In his piece on Tuesday, Jerry boldly declared our experiment a success. We're ready to teach, he said.
I wouldn't have made that declaration without him doing so. I might have gotten hung up on that my golf game is still very much a work in progress. How far have we come? Very far. How far do we still have to go? Well, any concept of a final destination is unskillful thinking, but even if we limit ourselves to our initial goals (Jerry breaking 90 regularly, me breaking 100), I suspect I still have a way to go.
So are we ready to teach?
Absolutely we are. But let's be very specific in exactly what we're here to teach. We're both practicing golf avidly, but we're not doing it just or even primarily to learn golf. If that's your main goal, you are probably better served by finding someone who teaches more traditionally than we do--we can model centering, we can model our own practice, but neither of us can model a completed swing. By some measures, I'm no more than a highly devoted advanced beginner. Jerry would probably call himself an intermediate-level golfer.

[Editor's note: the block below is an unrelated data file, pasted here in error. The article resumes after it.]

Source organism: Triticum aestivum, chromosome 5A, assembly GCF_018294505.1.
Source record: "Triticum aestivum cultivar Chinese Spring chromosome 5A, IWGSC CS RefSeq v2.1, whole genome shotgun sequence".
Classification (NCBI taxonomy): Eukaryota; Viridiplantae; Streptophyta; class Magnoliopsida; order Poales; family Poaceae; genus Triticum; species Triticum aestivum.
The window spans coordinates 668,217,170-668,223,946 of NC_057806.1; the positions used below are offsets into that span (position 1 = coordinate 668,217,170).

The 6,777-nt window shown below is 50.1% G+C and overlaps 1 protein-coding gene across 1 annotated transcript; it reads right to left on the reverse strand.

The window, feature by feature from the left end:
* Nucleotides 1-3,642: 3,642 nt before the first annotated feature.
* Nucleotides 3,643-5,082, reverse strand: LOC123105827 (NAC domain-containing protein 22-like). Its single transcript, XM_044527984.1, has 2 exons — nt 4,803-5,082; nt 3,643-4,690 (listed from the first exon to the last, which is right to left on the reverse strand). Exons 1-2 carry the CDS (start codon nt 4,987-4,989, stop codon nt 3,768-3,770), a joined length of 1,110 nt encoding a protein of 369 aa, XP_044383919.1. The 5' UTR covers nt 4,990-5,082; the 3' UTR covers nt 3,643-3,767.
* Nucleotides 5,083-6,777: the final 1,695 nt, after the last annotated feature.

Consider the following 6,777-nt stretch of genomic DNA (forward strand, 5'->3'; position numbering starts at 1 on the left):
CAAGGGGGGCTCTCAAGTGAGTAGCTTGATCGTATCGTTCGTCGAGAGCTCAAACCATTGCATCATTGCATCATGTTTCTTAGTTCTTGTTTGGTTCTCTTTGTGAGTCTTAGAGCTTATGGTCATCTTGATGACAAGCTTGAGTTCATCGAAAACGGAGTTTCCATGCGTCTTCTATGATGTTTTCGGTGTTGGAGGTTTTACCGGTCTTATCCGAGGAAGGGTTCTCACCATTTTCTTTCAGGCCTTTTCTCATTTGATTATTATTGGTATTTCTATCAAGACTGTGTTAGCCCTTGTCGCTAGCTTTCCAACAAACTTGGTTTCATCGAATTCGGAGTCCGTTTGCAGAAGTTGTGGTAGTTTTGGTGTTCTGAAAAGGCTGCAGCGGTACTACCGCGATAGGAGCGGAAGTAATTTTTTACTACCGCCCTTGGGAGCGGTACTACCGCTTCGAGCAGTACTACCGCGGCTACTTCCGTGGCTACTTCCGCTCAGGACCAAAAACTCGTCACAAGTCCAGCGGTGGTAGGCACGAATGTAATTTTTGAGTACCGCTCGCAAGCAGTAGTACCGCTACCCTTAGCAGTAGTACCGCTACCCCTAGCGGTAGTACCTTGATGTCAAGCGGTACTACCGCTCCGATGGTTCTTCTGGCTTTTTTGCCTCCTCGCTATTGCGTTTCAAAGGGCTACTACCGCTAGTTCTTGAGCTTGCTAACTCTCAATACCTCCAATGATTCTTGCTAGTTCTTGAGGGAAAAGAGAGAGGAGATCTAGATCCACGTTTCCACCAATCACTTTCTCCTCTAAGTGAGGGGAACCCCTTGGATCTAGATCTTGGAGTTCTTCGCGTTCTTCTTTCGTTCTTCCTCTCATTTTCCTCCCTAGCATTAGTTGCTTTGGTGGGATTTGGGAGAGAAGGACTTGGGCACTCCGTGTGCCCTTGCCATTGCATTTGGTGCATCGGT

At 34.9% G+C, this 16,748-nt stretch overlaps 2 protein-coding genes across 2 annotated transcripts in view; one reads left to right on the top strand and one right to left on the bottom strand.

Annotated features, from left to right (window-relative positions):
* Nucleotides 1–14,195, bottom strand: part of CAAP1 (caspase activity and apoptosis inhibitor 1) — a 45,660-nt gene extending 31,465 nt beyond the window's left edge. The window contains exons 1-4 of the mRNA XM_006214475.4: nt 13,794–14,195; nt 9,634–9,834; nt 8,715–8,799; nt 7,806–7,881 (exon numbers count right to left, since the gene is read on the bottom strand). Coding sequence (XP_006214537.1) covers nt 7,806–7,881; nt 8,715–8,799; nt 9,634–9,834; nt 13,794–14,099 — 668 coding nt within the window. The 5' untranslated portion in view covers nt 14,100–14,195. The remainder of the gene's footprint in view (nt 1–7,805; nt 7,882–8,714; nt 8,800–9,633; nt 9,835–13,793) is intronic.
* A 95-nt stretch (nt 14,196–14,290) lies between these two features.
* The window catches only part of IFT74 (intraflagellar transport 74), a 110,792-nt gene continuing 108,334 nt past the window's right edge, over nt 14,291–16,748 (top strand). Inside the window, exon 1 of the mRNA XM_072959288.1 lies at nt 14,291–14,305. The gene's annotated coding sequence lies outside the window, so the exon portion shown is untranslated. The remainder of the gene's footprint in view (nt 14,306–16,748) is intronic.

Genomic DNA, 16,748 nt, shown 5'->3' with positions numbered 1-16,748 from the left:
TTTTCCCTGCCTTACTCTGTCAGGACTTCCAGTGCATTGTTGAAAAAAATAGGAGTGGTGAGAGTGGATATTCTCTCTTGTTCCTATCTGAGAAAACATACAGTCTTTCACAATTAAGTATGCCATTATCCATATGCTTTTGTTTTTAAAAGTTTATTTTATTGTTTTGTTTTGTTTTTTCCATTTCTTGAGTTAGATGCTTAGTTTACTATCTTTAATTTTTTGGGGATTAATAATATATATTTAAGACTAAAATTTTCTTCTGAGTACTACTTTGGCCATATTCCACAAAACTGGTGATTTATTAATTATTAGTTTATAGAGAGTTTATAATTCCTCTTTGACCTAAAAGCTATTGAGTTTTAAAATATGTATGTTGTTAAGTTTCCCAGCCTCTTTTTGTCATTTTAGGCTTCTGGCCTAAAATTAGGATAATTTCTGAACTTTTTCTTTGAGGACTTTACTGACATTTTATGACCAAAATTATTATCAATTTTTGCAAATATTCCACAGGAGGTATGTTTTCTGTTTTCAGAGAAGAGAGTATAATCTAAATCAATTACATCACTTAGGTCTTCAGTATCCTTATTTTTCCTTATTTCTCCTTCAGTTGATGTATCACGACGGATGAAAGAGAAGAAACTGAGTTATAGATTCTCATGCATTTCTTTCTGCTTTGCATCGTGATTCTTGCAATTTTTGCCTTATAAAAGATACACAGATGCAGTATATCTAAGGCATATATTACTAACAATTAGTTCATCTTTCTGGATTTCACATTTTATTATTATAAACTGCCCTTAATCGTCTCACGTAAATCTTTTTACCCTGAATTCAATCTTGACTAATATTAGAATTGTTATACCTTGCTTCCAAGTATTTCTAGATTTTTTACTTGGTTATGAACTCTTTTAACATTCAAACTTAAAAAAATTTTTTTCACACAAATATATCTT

But if your goal is an exploration of yourself, a willingness to confront your deep tendencies that get in the way of you meeting your highest potential--in all walks of life--then we're exactly the people you want to work with. I am unequivocally a better golfer and tennis player than before I started practicing with these principles. But far more important is how deeply I have come to understand barriers and blocks that I (and others!) put in my way from a very young age. More important still is that I am starting to release those blocks, and that release is making me a better person. I am living a better life. Yes, my golf game and tennis game have improved, but that pales in comparison to how much my life has improved.